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Orbit’s Star loss turns into “golden opportunity”

By | November 7, 2001

      Chris Forrester Editor

      The Middle East pay-TV platform Orbit is preparing around eight new channels for its line-up and will introduce them over the next few months. At the same time, Star TV’s Star Select bundle of channels, currently part of the Orbit bouquet, will shift to Arab Radio & Television’s (ART’s) Arab Digital Distribution (ADD) bouquet by mid-January. It is thought that Orbit will subsequently add the new channels once these frequencies become available.

      However, it is also becoming clear that Star Select’s shift to ADD (see Interspace IS726) has not met with everyone’s approval at Star TV but was forced on the broadcaster. According to one insider close to the negotiations, “it is a disaster for Star. Star wanted to stay with Orbit but Prince Alwaleed [bin Talal] wanted them in the ART bouquet.” While the source’s sentiments cannot be argued with, it is also known that that Star talked to the rival Showtime platform a year ago about switching out of Orbit. Moreover, the source said it was likely that in time Star Select would again be talking to Orbit about carriage.

      Interspace (in Issue 715) has nevertheless predicted that Prince Alwaleed would be a catalyst for change, with his significant investments in both News Corp and ART (of which he owns around a third), making ART/ADD the logical vehicle for News Corp’s Sky Global expansion over the Middle East. It seems clear that despite Rupert Murdoch’s problems with securing DirecTV as the missing North American part of his global jigsaw, he is still determined to proceed with his plans for the rest of Sky Global and sees the Middle East as a key element in that scheme.

      The Star Select bouquet now includes Star World, Star Movies, Fox Sports,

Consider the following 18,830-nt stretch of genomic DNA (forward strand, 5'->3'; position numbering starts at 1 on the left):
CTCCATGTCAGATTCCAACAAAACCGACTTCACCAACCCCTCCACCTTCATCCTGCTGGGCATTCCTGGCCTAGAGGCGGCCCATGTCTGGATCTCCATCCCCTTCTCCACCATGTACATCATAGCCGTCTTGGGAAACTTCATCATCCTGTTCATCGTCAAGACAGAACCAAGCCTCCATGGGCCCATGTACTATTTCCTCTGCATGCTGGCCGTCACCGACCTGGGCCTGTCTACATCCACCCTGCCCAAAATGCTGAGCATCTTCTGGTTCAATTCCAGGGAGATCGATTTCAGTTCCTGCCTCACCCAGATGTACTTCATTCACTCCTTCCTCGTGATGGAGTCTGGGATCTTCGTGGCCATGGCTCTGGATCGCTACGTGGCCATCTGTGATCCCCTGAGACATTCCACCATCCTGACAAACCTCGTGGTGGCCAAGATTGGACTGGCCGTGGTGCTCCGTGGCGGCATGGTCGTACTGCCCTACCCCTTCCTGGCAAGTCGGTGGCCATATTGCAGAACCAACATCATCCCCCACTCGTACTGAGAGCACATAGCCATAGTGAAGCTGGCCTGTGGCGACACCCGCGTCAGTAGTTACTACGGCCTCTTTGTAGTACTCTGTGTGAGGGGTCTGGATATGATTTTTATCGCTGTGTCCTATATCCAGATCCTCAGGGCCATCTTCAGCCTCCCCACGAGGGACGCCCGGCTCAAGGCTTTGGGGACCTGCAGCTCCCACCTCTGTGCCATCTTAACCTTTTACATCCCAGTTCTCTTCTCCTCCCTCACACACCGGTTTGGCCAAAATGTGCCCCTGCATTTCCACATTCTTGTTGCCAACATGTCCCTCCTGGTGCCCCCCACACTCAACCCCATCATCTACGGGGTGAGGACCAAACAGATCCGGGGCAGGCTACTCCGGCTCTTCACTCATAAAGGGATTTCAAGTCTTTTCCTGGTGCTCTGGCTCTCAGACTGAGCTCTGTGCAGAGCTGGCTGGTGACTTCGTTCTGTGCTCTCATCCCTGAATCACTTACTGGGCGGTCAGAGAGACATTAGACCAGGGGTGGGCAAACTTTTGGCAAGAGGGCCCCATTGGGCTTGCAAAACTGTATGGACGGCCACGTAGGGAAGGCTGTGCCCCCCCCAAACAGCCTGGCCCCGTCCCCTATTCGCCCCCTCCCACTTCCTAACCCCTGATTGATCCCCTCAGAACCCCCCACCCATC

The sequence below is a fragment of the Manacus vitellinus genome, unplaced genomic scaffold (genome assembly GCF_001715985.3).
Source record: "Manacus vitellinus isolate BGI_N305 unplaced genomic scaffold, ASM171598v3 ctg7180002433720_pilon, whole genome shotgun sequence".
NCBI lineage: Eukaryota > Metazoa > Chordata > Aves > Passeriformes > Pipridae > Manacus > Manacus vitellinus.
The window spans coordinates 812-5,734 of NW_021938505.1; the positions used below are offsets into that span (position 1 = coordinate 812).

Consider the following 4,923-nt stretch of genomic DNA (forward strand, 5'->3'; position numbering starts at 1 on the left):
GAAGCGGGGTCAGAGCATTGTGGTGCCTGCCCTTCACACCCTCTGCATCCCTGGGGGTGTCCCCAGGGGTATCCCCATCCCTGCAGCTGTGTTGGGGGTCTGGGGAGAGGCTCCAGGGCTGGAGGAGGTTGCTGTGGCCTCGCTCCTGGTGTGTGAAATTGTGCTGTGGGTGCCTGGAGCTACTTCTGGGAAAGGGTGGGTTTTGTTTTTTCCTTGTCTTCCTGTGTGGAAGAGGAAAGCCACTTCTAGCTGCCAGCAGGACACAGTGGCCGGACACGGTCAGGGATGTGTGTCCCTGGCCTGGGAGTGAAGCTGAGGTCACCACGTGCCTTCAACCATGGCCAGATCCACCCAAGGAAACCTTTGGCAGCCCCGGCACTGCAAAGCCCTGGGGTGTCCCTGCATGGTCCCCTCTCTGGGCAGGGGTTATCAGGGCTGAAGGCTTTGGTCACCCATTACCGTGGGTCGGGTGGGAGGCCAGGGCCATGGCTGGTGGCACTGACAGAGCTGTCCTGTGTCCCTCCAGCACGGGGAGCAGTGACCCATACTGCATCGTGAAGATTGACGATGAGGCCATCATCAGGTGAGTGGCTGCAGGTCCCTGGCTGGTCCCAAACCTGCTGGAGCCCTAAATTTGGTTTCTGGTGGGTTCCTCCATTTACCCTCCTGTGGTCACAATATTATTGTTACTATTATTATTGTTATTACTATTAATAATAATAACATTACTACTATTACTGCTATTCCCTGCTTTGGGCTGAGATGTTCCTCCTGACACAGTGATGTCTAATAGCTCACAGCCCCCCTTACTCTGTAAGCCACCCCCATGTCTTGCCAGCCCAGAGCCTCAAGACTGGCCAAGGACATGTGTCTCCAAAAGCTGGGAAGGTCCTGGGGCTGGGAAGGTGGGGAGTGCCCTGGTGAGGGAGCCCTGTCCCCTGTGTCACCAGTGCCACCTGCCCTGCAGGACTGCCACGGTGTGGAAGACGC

Sky News, Viva Cinema, Ch [V] Music and Fox Kids, as well as National Geographic, Adventure One, History Channel and Granada’s UKTV channel from the UK. Star’s plans talk of further language localisation of the Star Movies and National Geographic channels.

      Orbit’s first ‘new’ channel is to be CNBC, which Interspace understands was asked to leave the Showtime bouquet. Indeed, CNBC’s US feed to Showtime was subject to numerous breakdowns and technical snafus. According to Showtime, “when CNBC joined us they promised improvements to the signal and content over time that simply has not happened. We terminated it on November 1.”

      Commenting on the fact that CNBC will now be shown exclusively by Orbit, a senior Orbit insider said: “Our new channels will allow Orbit again to move aggressively forward. They represent a golden opportunity for Orbit. We are heavily investing in new production for these channels and our existing channels, which all viewers acknowledge as being the best available in the Middle East.” Orbit also spoke about looking closely at the CNBC relationship, and were aware of CNBC’s general wish to seek an Arabic language partner for their own localisation plans.

      Besides CNBC, the line-up will include two new Arabic-language movie/entertainment channels, two new English-language film channels and an English-language documentary channel. Although Orbit also talked of extra news material, they were reluctant to be drawn on specifics. All the entertainment channels will nevertheless be quick to exploit the new Sagem Mediaguard/Mediahighway box now in distribution, as well as include an increasing number of simulcast English and Arabic sound tracks.

      Showtime added eight new channels earlier this year and on November 1 replaced CNBC with CNNfn, AOL-Time Warner’s financial and business news channel. CNNfn is expected to shortly metamorphose into CNN Money and will be helped by local CNNI news inserts from CNN’s regional news bureaux in Cairo, Jerusalem and Beirut, along with their new Dubai bureau, now confirmed to be opening in January 2002.

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